Mountain Watch also can claim other small achievements--tighter monitoring of permits, a better job by state inspectors, a growing number of citizens willing to call in complaints to the state, and more honest talk from environmental officials "because we've educated ourselves on the law and regulations," Bonds says. State officials, she adds, "are scrutinized a lot closer now, and they know it." In addition, politicians and the news media, which had long ignored the valley's problems, have started to pay attention.

Homeowners in Sylvester won a state ruling against Massey on the dust issue, but they say the company did little about the problem for years. Now, under state pressure, it is building a 105-foot-high dome to cover the coal stockpile. Massey also was ordered to pay Sylvester $100,000, but so far the town defiantly has refused the money. "We're not for sale," Pauline Canterberry, leader of the local rebellion, has insisted. Also pending are lawsuits against Massey by about 100 Sylvester property owners.

Massey was carving up Montcoal Mountain for two or three years before residents knew it. Mountain Watch now learns in advance of plans for mountaintop removal by tracking applications for mining permits. They know that two new large permits have been approved by the state and two others are being sought. Together, the four permits target the mountains for miles along the river.

"It would absolutely devastate Coal River," Donna Halstead says. Four communities--Edwight, Sundial, Artie and Drews Creek--are in the path of the mining, she says, and others are nearby. Sundial and Edwight are within the authorized blast zone. She says Massey made most homeowners no offer for their property, giving them the choice of leaving without a penny or enduring the mining. "They buy out the most influential people or the most outspoken people and then leave the rest of them to just get blasted to bits," she says. Their communities are likely to go the way of Blair in Logan County. That once-thriving community of 400 homes became a virtual ghost town as residents were driven out by the roar, flying rock and choking dust of blasting. Just 25 homes remain occupied.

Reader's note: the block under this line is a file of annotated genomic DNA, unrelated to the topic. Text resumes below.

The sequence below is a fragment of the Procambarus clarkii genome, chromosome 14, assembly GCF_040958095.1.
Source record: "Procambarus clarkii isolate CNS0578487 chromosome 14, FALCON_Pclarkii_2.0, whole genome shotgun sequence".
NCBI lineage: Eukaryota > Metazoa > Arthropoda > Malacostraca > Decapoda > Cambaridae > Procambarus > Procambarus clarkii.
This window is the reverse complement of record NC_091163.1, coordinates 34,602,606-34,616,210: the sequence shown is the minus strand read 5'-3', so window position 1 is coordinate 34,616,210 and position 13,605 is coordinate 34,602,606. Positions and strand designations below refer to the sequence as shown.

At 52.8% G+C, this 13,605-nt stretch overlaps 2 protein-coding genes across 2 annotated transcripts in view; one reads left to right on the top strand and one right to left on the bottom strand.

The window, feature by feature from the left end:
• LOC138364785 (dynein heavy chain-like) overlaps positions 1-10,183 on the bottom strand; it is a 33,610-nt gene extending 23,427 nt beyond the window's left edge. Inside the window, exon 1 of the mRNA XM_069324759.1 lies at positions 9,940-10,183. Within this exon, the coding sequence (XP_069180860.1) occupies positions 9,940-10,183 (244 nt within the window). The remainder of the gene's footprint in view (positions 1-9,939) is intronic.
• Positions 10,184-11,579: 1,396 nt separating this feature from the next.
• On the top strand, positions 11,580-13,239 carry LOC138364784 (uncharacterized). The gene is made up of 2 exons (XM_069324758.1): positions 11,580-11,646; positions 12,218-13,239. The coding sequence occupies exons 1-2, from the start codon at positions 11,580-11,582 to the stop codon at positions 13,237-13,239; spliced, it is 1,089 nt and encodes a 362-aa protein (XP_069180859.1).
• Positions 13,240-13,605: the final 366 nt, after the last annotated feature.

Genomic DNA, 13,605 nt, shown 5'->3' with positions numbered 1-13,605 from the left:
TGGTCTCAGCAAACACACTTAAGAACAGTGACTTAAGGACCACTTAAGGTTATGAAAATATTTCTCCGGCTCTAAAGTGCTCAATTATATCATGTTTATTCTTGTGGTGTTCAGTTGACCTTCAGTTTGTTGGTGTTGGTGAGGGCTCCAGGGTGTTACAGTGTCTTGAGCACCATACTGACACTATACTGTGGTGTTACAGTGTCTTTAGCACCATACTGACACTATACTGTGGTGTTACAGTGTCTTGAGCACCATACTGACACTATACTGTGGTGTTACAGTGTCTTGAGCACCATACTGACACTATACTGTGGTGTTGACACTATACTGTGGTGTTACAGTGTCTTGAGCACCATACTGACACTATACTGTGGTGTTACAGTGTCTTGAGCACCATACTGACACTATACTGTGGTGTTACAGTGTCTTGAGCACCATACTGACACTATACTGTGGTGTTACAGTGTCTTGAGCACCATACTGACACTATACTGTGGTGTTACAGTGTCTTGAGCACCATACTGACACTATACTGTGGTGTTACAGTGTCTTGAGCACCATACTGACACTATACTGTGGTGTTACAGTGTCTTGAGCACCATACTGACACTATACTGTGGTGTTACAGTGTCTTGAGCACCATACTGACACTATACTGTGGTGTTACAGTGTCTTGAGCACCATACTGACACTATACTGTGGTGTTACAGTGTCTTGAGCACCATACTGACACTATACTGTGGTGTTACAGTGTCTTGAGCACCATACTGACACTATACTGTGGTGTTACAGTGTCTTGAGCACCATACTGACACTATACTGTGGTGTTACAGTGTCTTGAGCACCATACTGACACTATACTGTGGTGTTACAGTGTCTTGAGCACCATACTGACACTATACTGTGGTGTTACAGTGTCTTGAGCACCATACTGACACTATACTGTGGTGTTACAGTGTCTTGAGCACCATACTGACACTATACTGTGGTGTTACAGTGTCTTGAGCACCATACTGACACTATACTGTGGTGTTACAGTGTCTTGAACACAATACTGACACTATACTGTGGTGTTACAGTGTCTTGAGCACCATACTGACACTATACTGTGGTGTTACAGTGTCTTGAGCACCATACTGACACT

The largest two permits being sought--totaling four square miles--are Massey's. One has been approved; Mountain Watch appealed, citing the danger of blasting so close to the schools and rock cliffs that line Route 3. Bonds says car-sized boulders have come down in slides. One closed Route 3 and three schools and led more than 600 people to sign a petition asking the state to tear down the cliffs.

At the September hearing on the appeal, a remarkable thing happened. The state mine board, while upholding the permit, granted citizens several major concessions. It designated a 12-mile stretch of the rock cliffs a "structure," giving them some protection from blasting. It ordered an engineering firm to investigate the cliffs' stability and recommend the maximum strength for air blasts and ground vibrations. It told Massey to protect the cemeteries on Montcoal Mountain against blasting and to ensure visitors' privacy. The board's action was unprecedented.

Bonds says a board member called it the best case ever presented by citizens. Mountain Watch could not afford an attorney for the hearing but hired one to coach residents on how to testify. Massey was represented by one of the state's premier law firms, Jackson & Kelly.

Massey has begun mining near the junior high-high school complex, but Mountain Watch carries on. "We've put a chair against the door to keep the wolves out," Bonds says. Still, she believes publicity and pressure provide the only hope of stopping Massey. She calls what is happening on Coal River "a dirty little secret. We'd like to get the word out." The problem, she says, is Americans "don't seem to care about people from Appalachia." If you want other stories on this topic, search the Archives at www.latimes.com/archives. For information about reprinting this article, go to www.lats.com/rights.

 

     OVEC Home   Issues   Contact   Join   Site Map